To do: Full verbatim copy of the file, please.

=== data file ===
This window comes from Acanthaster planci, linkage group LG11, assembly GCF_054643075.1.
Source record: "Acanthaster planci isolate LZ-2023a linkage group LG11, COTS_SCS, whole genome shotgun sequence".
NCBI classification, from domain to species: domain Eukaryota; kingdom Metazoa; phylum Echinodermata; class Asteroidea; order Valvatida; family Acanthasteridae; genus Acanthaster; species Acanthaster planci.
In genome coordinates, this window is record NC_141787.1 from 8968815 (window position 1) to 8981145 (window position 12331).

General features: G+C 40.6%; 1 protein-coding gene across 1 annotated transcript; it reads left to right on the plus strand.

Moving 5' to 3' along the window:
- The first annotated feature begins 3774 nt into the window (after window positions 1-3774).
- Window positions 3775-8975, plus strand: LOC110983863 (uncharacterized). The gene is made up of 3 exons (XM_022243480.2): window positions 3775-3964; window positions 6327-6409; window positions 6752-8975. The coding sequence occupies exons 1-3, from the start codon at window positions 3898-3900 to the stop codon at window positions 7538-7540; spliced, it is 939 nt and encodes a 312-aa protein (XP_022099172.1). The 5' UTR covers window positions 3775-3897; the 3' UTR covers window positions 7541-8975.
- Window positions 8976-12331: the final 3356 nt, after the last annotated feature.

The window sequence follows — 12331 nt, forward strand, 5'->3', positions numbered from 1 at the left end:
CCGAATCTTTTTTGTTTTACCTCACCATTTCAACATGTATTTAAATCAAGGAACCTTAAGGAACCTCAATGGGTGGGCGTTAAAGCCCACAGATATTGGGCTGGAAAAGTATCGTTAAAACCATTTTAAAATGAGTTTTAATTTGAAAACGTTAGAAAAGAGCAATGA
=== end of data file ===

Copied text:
This window comes from Acanthaster planci, linkage group LG11, assembly GCF_054643075.1.
Source record: "Acanthaster planci isolate LZ-2023a linkage group LG11, COTS_SCS, whole genome shotgun sequence".
NCBI classification, from domain to species: domain Eukaryota; kingdom Metazoa; phylum Echinodermata; class Asteroidea; order Valvatida; family Acanthasteridae; genus Acanthaster; species Acanthaster planci.
In genome coordinates, this window is record NC_141787.1 from 8968815 (window position 1) to 8981145 (window position 12331).

General features: G+C 40.6%; 1 protein-coding gene across 1 annotated transcript; it reads left to right on the plus strand.

Moving 5' to 3' along the window:
- The first annotated feature begins 3774 nt into the window (after window positions 1-3774).
- Window positions 3775-8975, plus strand: LOC110983863 (uncharacterized). The gene is made up of 3 exons (XM_022243480.2): window positions 3775-3964; window positions 6327-6409; window positions 6752-8975. The coding sequence occupies exons 1-3, from the start codon at window positions 3898-3900 to the stop codon at window positions 7538-7540; spliced, it is 939 nt and encodes a 312-aa protein (XP_022099172.1). The 5' UTR covers window positions 3775-3897; the 3' UTR covers window positions 7541-8975.
- Window positions 8976-12331: the final 3356 nt, after the last annotated feature.

The window sequence follows — 12331 nt, forward strand, 5'->3', positions numbered from 1 at the left end:
CCGAATCTTTTTTGTTTTACCTCACCATTTCAACATGTATTTAAATCAAGGAACCTTAAGGAACCTCAATGGGTGGGCGTTAAAGCCCACAGATATTGGGCTGGAAAAGTATCGTTAAAACCATTTTAAAATGAGTTTTAATTTGAAAACGTTAGAAAAGAGCAATGA